If we’re lucky, the same progressive wind that swept away nearly all of the state senators of the former Independent Democratic Conference will keep blowing for a good long while — and rid New York of the shady dealings of the city’s Democratic machines.
No sooner had progressive grassroots groups unseated Sens. Jeff Klein, Jose Peralta, Marisol Alcantara, Jesse Hamilton and Tony Avella than the machines resumed their usual backroom B.S.
Party insiders instantly began steering court and government positions to favored insiders, the public be damned.
New York’s county organizations aren’t as all-important as they once were, but they still wield a great deal of power. About one-third of all state Assembly members and approximately 19% of the Senate first entered office through special elections after an incumbent died, retired or got indicted.
In addition to filling vacancies, the county organizations act as gatekeepers, sending lawyers to file challenges that result in insurgent candidates getting thrown off the ballot. And the parties exercise close control over the nomination and election of state judges, who earn six-figure salaries, serve for 10- or 14-year terms, and wield enormous power over civil and criminal cases of all kinds.
A special plum guarded by each county machine are the five Surrogate’s Courts (one in each borough), which handle the disposition of assets belonging to people who die without leaving a will.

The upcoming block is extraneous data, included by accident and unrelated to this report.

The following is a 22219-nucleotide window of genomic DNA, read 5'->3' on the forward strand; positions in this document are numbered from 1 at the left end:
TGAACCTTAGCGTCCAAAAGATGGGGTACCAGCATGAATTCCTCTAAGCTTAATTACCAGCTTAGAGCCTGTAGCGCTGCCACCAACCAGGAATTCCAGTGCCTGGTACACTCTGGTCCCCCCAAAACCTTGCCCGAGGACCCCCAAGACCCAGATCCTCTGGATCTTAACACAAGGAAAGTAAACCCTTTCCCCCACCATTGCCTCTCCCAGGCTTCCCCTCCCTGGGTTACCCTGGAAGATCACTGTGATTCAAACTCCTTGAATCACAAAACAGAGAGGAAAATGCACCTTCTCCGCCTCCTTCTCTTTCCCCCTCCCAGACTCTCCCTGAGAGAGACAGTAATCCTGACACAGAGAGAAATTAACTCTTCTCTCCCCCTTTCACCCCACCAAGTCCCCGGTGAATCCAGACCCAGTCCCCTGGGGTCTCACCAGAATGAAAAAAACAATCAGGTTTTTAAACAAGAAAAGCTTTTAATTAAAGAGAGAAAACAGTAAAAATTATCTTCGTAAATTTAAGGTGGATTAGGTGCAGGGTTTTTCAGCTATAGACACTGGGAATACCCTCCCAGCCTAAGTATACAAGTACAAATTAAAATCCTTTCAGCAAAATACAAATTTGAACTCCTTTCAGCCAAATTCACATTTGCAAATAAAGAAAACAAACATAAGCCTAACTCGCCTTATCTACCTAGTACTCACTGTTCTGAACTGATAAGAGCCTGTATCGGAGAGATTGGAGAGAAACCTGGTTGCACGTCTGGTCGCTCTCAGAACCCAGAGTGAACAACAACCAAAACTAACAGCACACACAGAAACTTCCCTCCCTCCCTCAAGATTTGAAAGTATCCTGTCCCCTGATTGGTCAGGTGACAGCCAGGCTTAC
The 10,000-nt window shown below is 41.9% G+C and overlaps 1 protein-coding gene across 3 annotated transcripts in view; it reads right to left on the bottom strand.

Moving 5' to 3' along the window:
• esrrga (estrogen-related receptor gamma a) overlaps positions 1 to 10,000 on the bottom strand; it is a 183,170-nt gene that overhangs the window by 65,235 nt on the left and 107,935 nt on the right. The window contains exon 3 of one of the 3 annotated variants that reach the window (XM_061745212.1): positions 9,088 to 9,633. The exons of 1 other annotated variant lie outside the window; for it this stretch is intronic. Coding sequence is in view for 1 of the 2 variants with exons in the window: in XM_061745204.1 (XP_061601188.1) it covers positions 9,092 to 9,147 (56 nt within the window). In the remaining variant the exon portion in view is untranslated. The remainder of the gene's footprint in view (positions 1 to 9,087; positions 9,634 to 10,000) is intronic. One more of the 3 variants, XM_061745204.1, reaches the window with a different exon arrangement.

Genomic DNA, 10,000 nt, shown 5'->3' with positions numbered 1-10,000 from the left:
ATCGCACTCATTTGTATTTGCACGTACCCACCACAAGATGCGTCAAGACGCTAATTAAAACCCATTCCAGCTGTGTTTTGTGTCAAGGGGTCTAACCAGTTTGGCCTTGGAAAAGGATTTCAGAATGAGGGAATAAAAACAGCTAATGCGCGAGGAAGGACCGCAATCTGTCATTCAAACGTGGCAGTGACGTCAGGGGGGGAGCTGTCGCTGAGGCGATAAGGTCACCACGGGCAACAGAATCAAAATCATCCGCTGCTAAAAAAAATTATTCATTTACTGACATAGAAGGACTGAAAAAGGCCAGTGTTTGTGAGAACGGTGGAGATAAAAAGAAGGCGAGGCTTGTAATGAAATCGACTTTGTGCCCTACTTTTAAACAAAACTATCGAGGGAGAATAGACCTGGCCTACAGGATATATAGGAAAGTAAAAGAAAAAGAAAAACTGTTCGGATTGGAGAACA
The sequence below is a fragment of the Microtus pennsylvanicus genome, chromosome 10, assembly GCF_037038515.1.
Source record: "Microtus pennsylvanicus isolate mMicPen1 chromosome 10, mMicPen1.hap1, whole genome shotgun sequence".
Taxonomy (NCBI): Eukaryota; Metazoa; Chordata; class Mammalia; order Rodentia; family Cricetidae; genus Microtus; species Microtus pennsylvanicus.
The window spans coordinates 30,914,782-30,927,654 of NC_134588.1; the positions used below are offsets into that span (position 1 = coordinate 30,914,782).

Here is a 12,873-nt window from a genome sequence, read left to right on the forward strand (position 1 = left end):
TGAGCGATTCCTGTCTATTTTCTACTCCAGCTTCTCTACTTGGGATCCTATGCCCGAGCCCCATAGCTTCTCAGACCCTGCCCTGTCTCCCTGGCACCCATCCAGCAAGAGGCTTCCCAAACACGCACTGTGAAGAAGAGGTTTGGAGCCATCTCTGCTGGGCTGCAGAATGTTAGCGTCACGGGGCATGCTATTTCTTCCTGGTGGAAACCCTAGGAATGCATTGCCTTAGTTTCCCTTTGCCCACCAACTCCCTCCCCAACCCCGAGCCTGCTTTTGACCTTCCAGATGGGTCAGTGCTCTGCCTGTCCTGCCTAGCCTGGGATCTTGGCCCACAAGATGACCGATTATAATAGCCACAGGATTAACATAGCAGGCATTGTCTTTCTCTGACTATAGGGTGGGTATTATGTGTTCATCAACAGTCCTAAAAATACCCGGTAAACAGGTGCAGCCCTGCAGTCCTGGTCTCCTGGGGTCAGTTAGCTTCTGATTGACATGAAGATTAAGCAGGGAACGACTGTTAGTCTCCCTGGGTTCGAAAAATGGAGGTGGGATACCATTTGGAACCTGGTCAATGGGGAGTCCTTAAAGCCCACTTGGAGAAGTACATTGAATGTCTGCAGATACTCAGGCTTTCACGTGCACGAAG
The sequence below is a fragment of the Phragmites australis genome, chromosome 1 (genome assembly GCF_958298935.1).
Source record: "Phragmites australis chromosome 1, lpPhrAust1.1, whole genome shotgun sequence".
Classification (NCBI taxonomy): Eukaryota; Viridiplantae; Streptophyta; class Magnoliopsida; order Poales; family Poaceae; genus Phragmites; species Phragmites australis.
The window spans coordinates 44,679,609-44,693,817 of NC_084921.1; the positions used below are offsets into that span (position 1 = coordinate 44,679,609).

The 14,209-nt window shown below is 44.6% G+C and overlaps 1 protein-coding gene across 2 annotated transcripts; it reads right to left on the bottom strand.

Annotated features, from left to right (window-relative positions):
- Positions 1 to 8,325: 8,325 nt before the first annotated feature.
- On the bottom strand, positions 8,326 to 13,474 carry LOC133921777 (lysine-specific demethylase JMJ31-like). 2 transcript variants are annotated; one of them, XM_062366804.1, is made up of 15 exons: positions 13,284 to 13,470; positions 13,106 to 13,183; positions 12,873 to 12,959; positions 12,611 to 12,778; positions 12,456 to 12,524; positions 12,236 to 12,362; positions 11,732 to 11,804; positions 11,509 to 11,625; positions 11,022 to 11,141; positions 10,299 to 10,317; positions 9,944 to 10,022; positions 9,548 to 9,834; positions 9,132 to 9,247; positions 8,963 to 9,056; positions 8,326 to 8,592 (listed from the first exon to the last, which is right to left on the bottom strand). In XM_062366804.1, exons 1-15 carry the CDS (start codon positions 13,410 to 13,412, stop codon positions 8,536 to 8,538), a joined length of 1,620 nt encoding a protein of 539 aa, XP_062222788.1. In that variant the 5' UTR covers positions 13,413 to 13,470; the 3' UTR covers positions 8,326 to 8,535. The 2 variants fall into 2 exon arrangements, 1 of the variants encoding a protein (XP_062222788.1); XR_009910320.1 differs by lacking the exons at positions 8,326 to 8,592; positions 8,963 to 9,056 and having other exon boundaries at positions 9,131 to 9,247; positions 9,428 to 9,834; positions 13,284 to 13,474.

So who controls the county machines and the courts matters a great deal. And the folks in charge squeal when activists and the media point out their shenanigans.
In Queens, boss Joe Crowley, who just lost his House seat in a party primary, called a meeting of the county’s executive committee at a diner during work hours, a time and place that few elected officials in the borough even knew about. Crowley was re-elected as chairman.
Dissenters noted that Crowley actually lives in Virginia and was turned out of Congress by voters. A recent New York Times article noted that the Queens organization regularly fills positions with the names of people who have no idea they’ve been nominated.
A reform group called the New Queens Democrats has launched a campaign to open the process and recruit new committee members. Interested New Yorkers should contact them at newqueensdems.org.
In Brooklyn, the Democratic organization led by Frank Seddio got some post-election heat when Yasmeen Khan, a reporter from WNYC, turned up a letter being circulated that asked committee members to give their proxy vote to Seddio. The letter bore the names of three reform-minded Democratic district leaders who had, in reality, not given permission to have their names used.
Join the New Kings Democrats (newkingsdemocrats.com) if you want to see change to one of the largest Democratic organizations in America.
Up in the Bronx, according to my NY1 colleague Zack Fink, the Democratic organization nearly pulled off a multi-stage seat-swapping scheme. A plan was hatched to deliver a judgeship to Klein, who was unexpectedly unseated by Alessandra Biaggi in the state Senate primary earlier this month and will be looking for a job come January.
But it turned out that the judgeship had already been slated to go to City Councilman Andy Cohen, whose vacated council seat was promised to Eric Dinowitz, the son of Assemblyman Jeff Dinowitz, who apparently wants to go into the family business.
Media scrutiny scotched the deal for now. But it’s another reminder that progressives who want to see change are at the start of a long, difficult battle against insiders who have long treated public institutions like a private playground.